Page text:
Even worse, there are cases – though I shall leave them for you to find yourself and shall not name anyone here for legal reasons – where the “solutions” you and I now are required by Law to buy if we are going to have a webpage are to all intents and purposes this FREE WORDPRESS PLATFORM. You heard me right. There are certain Norwegian firms now SELLING solutions using WordPress and other platforms that were intended to give you and me FREE publishing on the Internet. In practice, because of the new Law’s strict criteria, what is going to happen is that Norwegians will still have webpages – but they will have to pay a third party for the privilege of using what they previously have used completely free (so the average person can guard against not being in compliance with the Law). If you are a developer of WordPress, you should also be outraged. Can someone explain to me why if I were to try selling Google Earth (as some do), that would be called a SCAM…. but certain Norwegian firms are now using this Law to make money selling WordPress?
I beg you to check out what I have written. Every word is true. It is time the world knew about this, and if this isn’t the time to use the “F” word and tell these power sick people where to get off, I don’t know when there is one. I haven’t named any commercial venture here, but if you Google the new Law you will find people offering courses for several thousands of Norwegian Crowns as well as “Internet Packages” for those who want to make personal webpages. Some of these “Internet Packages” are basically barely modified WordPress or Joomla.
This Law won’t affect personal blogs, but it will affect all other private webpages you might have – as well as schools, school music bands, football clubs, churches, and any organisation that uses the Internet. All of these, thanks to corporate greed, are now going to have to start paying up if they want to have a webpage in Norway.
Dam them. Dam their hypocrisy, because this has nothing to do with their pretended accessibility (if you don’t like my colours or fonts, you can change those in your browser or operative system today). And dam their attack on our freedoms to hell!
This post is in response to a writing challenge on The Daily Post. You can see this here http://dailypost.wordpress.com/dp_prompt/only-sixteen. It also marks the first anniversary of Adwick School’s demolition. The post refers exclusively to Adwick School, and (save for the poetic reference to others taking the throne) not to the two institutions that subsequently succeeded it.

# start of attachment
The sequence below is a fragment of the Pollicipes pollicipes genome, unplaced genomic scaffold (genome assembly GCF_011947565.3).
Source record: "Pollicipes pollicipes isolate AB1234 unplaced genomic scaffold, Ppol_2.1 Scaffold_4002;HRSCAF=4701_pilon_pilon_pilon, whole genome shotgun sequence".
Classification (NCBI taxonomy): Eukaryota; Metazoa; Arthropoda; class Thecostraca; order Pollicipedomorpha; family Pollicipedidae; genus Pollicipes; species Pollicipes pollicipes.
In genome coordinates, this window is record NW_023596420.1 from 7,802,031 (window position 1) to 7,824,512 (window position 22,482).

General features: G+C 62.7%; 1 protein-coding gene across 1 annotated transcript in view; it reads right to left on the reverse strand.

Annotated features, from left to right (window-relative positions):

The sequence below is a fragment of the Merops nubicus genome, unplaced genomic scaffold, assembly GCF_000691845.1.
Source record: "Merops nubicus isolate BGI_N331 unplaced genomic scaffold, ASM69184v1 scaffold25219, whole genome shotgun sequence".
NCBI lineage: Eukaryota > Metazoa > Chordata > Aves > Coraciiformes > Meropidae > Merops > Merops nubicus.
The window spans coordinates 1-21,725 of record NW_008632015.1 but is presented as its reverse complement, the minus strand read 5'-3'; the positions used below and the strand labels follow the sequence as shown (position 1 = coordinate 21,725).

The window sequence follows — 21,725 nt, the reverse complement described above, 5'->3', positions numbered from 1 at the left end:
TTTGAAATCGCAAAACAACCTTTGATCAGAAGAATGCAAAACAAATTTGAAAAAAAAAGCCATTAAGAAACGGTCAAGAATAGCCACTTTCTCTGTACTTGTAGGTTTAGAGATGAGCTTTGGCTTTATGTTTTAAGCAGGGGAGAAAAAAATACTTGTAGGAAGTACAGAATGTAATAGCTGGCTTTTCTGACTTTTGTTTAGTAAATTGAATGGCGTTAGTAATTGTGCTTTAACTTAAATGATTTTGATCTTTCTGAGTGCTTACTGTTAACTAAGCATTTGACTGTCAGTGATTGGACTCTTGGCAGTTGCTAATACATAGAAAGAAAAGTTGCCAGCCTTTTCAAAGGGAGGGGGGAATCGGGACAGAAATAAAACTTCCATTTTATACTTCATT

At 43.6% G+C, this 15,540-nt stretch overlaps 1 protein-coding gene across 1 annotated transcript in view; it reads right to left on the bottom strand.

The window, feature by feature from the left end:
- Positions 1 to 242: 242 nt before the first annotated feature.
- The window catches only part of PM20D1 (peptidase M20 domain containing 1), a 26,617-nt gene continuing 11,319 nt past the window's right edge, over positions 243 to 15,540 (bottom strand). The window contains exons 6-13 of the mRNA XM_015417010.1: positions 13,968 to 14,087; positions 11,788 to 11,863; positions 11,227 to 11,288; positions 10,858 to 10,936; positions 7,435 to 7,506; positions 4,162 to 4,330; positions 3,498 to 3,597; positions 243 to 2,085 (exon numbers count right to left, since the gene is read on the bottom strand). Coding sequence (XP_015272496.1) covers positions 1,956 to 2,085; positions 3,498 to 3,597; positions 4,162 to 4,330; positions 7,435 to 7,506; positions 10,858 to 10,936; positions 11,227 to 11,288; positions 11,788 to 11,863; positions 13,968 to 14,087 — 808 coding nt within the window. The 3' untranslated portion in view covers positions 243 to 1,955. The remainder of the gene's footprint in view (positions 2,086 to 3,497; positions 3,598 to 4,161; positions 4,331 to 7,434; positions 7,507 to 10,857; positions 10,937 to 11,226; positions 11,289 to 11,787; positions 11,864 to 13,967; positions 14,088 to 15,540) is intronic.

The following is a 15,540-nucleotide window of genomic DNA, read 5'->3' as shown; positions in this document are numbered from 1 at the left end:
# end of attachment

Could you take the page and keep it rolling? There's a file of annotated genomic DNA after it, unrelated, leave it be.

For in truth our Emerald Queen was gone long before her ruined courts were razed. And I find that so hard to comprehend. What in my day was revered if though in dread, these days is scarcely remembered save in contempt. Therefore though those buildings be but newly gone, our world therein is much that longer lost.
While these ruins of our youth remained, they were defamed by those that came after us. A generation that had not seen the glories of our day, remembered them for other things. I too saw her slow decline, I watched her uniform in decay, and I heard of the infamy of her latter day. I still sighed when others took her throne. It was over then, not years later when the buildings went.
Those that scorn the memory of the Emerald Queen could not have known how once it was, and verily I remember her latter crew. They wore the uniform but as they did please; we were never once given the choice! Yet for all that we rebelled, secretly we admired the place – that final seat of absolute authority over the devices and desires of our own hearts! This is the greatest difference between us and them, and now and then!
That it should have ended the way it did feels so unreal. In my day the uniform was not for negotiation, and whatever I said I loved its distinctive colours of green, and white, and black. I said otherwise when I was a pubescent sixteen year old. Like my protestations against wearing a uniform, I celebrated my (so-called) independence the day I finally left – in both cases an attempt to assert myself in the adult world I entered, yet neither were seriously really meant.
Then came those after us, and they did mean those things they said. Among them those that said they would willingly press the button, that day our school came down. Then my foolish words came back to haunt me. The Emerald Queen was dead.
The Emerald Queen
Alas thou mine emerald queen, whose royal robes were black, and white and green – whose Courts of great austerity were in those fields between, and wast of all with reverence seen, of whomsoever thine had been!
Alas! How thou art brought unto the ground, our palace ruined, thy name renowned! and nought is left of all we had: all is gone and where is found, that love, and fear, and awesome dread?